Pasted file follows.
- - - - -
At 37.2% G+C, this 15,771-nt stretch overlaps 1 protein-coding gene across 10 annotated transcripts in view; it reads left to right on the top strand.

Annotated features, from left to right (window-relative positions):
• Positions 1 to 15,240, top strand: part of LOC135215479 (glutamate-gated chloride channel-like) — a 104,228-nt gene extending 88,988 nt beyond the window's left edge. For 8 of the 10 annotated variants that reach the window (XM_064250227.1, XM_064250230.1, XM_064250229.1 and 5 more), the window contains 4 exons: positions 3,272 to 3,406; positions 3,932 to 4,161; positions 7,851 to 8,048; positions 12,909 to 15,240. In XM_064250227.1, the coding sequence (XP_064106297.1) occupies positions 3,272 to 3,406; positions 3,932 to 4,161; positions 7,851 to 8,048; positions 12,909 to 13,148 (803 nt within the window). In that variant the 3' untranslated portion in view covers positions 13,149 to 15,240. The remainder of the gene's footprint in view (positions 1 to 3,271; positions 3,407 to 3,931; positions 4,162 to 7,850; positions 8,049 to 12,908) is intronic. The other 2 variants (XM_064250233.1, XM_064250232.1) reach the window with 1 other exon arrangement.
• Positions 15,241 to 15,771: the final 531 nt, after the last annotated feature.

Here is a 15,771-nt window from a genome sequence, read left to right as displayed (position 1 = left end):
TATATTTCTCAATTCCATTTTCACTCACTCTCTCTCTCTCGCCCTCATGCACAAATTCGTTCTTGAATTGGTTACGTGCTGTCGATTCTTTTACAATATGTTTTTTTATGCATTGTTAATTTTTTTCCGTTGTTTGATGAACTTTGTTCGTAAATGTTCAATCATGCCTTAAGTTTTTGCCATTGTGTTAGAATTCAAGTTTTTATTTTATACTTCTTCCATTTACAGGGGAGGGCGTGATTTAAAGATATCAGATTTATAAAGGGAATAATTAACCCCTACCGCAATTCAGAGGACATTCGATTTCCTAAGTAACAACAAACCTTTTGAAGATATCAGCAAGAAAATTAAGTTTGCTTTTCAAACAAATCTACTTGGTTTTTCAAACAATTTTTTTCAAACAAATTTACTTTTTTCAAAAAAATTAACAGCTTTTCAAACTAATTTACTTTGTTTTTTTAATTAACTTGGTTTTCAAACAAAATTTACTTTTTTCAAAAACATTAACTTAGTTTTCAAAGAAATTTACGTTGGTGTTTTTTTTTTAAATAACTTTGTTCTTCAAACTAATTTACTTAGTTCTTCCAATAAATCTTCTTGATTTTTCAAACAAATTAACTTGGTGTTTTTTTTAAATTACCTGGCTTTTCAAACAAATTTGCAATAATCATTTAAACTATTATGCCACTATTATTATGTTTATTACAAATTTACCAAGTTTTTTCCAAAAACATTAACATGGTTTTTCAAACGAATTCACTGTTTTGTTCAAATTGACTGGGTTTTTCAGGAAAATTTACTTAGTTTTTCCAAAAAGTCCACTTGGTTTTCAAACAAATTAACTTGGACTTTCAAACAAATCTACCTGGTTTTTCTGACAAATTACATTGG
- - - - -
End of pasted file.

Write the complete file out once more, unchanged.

At 37.2% G+C, this 15,771-nt stretch overlaps 1 protein-coding gene across 10 annotated transcripts in view; it reads left to right on the top strand.

Annotated features, from left to right (window-relative positions):
• Positions 1 to 15,240, top strand: part of LOC135215479 (glutamate-gated chloride channel-like) — a 104,228-nt gene extending 88,988 nt beyond the window's left edge. For 8 of the 10 annotated variants that reach the window (XM_064250227.1, XM_064250230.1, XM_064250229.1 and 5 more), the window contains 4 exons: positions 3,272 to 3,406; positions 3,932 to 4,161; positions 7,851 to 8,048; positions 12,909 to 15,240. In XM_064250227.1, the coding sequence (XP_064106297.1) occupies positions 3,272 to 3,406; positions 3,932 to 4,161; positions 7,851 to 8,048; positions 12,909 to 13,148 (803 nt within the window). In that variant the 3' untranslated portion in view covers positions 13,149 to 15,240. The remainder of the gene's footprint in view (positions 1 to 3,271; positions 3,407 to 3,931; positions 4,162 to 7,850; positions 8,049 to 12,908) is intronic. The other 2 variants (XM_064250233.1, XM_064250232.1) reach the window with 1 other exon arrangement.
• Positions 15,241 to 15,771: the final 531 nt, after the last annotated feature.

Here is a 15,771-nt window from a genome sequence, read left to right as displayed (position 1 = left end):
TATATTTCTCAATTCCATTTTCACTCACTCTCTCTCTCTCGCCCTCATGCACAAATTCGTTCTTGAATTGGTTACGTGCTGTCGATTCTTTTACAATATGTTTTTTTATGCATTGTTAATTTTTTTCCGTTGTTTGATGAACTTTGTTCGTAAATGTTCAATCATGCCTTAAGTTTTTGCCATTGTGTTAGAATTCAAGTTTTTATTTTATACTTCTTCCATTTACAGGGGAGGGCGTGATTTAAAGATATCAGATTTATAAAGGGAATAATTAACCCCTACCGCAATTCAGAGGACATTCGATTTCCTAAGTAACAACAAACCTTTTGAAGATATCAGCAAGAAAATTAAGTTTGCTTTTCAAACAAATCTACTTGGTTTTTCAAACAATTTTTTTCAAACAAATTTACTTTTTTCAAAAAAATTAACAGCTTTTCAAACTAATTTACTTTGTTTTTTTAATTAACTTGGTTTTCAAACAAAATTTACTTTTTTCAAAAACATTAACTTAGTTTTCAAAGAAATTTACGTTGGTGTTTTTTTTTTAAATAACTTTGTTCTTCAAACTAATTTACTTAGTTCTTCCAATAAATCTTCTTGATTTTTCAAACAAATTAACTTGGTGTTTTTTTTAAATTACCTGGCTTTTCAAACAAATTTGCAATAATCATTTAAACTATTATGCCACTATTATTATGTTTATTACAAATTTACCAAGTTTTTTCCAAAAACATTAACATGGTTTTTCAAACGAATTCACTGTTTTGTTCAAATTGACTGGGTTTTTCAGGAAAATTTACTTAGTTTTTCCAAAAAGTCCACTTGGTTTTCAAACAAATTAACTTGGACTTTCAAACAAATCTACCTGGTTTTTCTGACAAATTACATTGG